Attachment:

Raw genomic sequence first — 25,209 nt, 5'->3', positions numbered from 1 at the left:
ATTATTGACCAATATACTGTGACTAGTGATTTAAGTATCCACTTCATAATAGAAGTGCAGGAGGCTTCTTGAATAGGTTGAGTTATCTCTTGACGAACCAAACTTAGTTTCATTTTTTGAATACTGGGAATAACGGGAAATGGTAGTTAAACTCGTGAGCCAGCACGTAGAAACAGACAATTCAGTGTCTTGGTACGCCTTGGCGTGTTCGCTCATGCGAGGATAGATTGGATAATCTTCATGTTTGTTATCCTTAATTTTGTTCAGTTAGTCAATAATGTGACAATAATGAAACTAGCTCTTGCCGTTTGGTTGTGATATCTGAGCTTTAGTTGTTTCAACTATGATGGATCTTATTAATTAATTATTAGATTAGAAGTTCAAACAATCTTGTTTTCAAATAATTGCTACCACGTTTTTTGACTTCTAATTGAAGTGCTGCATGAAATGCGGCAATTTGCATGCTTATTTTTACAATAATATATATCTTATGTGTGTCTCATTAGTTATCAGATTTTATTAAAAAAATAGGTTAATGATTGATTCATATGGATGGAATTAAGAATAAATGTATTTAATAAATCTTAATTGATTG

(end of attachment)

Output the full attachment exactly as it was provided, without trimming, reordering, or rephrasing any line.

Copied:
Raw genomic sequence first — 25,209 nt, 5'->3', positions numbered from 1 at the left:
ATTATTGACCAATATACTGTGACTAGTGATTTAAGTATCCACTTCATAATAGAAGTGCAGGAGGCTTCTTGAATAGGTTGAGTTATCTCTTGACGAACCAAACTTAGTTTCATTTTTTGAATACTGGGAATAACGGGAAATGGTAGTTAAACTCGTGAGCCAGCACGTAGAAACAGACAATTCAGTGTCTTGGTACGCCTTGGCGTGTTCGCTCATGCGAGGATAGATTGGATAATCTTCATGTTTGTTATCCTTAATTTTGTTCAGTTAGTCAATAATGTGACAATAATGAAACTAGCTCTTGCCGTTTGGTTGTGATATCTGAGCTTTAGTTGTTTCAACTATGATGGATCTTATTAATTAATTATTAGATTAGAAGTTCAAACAATCTTGTTTTCAAATAATTGCTACCACGTTTTTTGACTTCTAATTGAAGTGCTGCATGAAATGCGGCAATTTGCATGCTTATTTTTACAATAATATATATCTTATGTGTGTCTCATTAGTTATCAGATTTTATTAAAAAAATAGGTTAATGATTGATTCATATGGATGGAATTAAGAATAAATGTATTTAATAAATCTTAATTGATTG